How to Install Java Development Kit in Linux

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A Foreword for Installing Java Development Kit (JDK) in Linux Operating System

This article is written to show how to install Java Development Kit (JDK) in Linux. The Java Development Kit (JDK) installation process steps in this article is compatible with any distribution types of Linux operating system. In this article, the installation process steps is using an Ubuntu-based operating system .

Steps for Installing Java Development Kit (JDK) in Linux Operating System

Without further explanation, the steps for installing Java Development Kit (JDK) are :

1. Download Java Development Kit (JDK).

This is the first step to begin the Java Development Kit (JDK) installation process. The Java Development Kit (JDK) installation in the context of this article is a binary file. The binary file is available in the official Java Download page. Actually, at the time this article is written, there is a specific page in this link to download Java Development Kit (JDK) 8 file installer. Fortunately, following available links in that page, there are also another page where all the other version of file installer is available for downloading as an alternative version. Download the proper file installer based on the requirement of the version.

Furthermore, try to visit the link containing all of the possible version of Java Development Kit (JDK). Normally, if those links are broken, just use another method to find the correct page. An alternative method is by typing the keyword ‘download java development kit’ in the google search engine to search the page. The page will normally visible in the first page of the search result.

2. Move the Java Development Kit (JDK) file installer into a specific location to process it further.

After completing the download process, if there is a specific location to extract the Java Development Kit (JDK) file installer, move it to a different place or a location just in case. Move it  by typing the following command :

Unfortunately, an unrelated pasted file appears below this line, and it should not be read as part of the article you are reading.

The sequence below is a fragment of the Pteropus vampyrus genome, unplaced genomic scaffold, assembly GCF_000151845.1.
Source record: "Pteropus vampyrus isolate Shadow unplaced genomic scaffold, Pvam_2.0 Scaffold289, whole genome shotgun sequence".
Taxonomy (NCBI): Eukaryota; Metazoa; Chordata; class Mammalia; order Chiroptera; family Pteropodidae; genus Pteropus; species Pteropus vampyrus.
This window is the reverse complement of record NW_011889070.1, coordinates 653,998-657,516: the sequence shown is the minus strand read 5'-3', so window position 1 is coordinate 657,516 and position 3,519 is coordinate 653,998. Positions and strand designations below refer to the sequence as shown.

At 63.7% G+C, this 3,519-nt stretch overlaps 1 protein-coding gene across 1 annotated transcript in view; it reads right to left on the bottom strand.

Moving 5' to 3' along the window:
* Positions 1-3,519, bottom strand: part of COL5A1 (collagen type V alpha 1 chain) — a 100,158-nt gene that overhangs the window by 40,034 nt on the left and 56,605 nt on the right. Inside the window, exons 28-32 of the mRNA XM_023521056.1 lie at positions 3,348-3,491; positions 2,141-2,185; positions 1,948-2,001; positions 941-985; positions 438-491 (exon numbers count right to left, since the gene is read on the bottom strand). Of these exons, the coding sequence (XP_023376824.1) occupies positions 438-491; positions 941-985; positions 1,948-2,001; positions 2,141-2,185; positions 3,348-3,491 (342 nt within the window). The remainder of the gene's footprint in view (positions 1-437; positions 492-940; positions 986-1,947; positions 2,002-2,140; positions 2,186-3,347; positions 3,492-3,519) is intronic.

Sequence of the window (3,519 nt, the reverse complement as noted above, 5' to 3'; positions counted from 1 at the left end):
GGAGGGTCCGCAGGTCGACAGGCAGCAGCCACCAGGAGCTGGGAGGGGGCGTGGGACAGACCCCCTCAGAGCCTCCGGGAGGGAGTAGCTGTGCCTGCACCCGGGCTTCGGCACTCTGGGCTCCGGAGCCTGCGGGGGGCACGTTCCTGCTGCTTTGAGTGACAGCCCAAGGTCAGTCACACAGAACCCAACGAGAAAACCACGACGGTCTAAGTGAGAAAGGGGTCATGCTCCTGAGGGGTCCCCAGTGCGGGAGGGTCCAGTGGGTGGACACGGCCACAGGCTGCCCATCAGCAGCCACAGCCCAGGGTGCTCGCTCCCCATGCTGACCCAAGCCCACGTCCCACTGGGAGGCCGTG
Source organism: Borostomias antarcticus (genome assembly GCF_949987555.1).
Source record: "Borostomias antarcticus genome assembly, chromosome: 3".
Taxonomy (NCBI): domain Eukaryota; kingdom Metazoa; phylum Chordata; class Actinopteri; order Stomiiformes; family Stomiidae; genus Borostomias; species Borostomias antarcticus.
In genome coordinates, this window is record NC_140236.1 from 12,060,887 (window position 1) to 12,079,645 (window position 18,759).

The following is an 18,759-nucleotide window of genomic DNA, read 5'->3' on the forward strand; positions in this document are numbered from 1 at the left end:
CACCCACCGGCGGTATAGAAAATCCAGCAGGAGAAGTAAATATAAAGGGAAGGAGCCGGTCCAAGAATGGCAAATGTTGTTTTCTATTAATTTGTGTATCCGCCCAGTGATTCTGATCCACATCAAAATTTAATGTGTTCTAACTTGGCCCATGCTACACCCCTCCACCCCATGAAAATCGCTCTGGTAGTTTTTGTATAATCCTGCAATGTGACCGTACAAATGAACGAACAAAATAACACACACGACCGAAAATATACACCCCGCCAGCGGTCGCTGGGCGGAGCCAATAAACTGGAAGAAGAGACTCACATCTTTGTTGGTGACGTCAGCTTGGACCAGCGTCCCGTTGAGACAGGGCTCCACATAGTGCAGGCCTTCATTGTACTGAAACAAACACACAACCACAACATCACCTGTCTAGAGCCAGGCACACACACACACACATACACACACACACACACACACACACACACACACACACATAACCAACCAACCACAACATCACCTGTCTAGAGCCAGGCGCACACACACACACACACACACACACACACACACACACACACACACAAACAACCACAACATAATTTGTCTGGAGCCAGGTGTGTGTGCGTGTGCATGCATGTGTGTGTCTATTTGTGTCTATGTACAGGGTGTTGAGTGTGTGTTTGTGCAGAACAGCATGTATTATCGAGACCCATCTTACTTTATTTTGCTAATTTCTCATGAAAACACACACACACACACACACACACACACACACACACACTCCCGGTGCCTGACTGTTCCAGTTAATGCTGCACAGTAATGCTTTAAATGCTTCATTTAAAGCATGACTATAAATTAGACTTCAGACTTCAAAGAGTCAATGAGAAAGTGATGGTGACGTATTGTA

mv jdk-file-installer.tar.gz path/

Based on the above pattern, move the Java Development Kit (JDK) file installer into the specific location or path. It is a location or path for further extracting process :

user@hostname:/home/user/Downloads# mv jdk-8u181-linux-x64.tar.gz installer/temp/

3. Extract the Java Development Kit (JDK).

In the context of this article, the Java Development Kit (JDK) file installer is in compression format. It is a ‘tar.gz’ file format. First of all , to install the Java Development Kit (JDK),  extract the file installer. Type the following command to extract the file :

tar -zxvf jdk-file-installer.tar.gz

In this article for an example, using the above pattern, below is the installation command :

user@hostname:/home/user/Downloads/installer/temp# tar -zxvf jdk-8u181-linux-x64.tar.gz
...
jdk1.8.0_181/jre/lib/psfont.properties.ja
jdk1.8.0_181/jre/lib/fontconfig.Turbo.properties.src
jdk1.8.0_181/jre/lib/jce.jar
jdk1.8.0_181/jre/lib/flavormap.properties
jdk1.8.0_181/jre/lib/jfxswt.jar
jdk1.8.0_181/jre/lib/fontconfig.SuSE.10.properties.src
jdk1.8.0_181/jre/lib/fontconfig.SuSE.11.bfc
jdk1.8.0_181/jre/COPYRIGHT
jdk1.8.0_181/jre/THIRDPARTYLICENSEREADME-JAVAFX.txt
jdk1.8.0_181/jre/Welcome.html
jdk1.8.0_181/jre/README
jdk1.8.0_181/README.html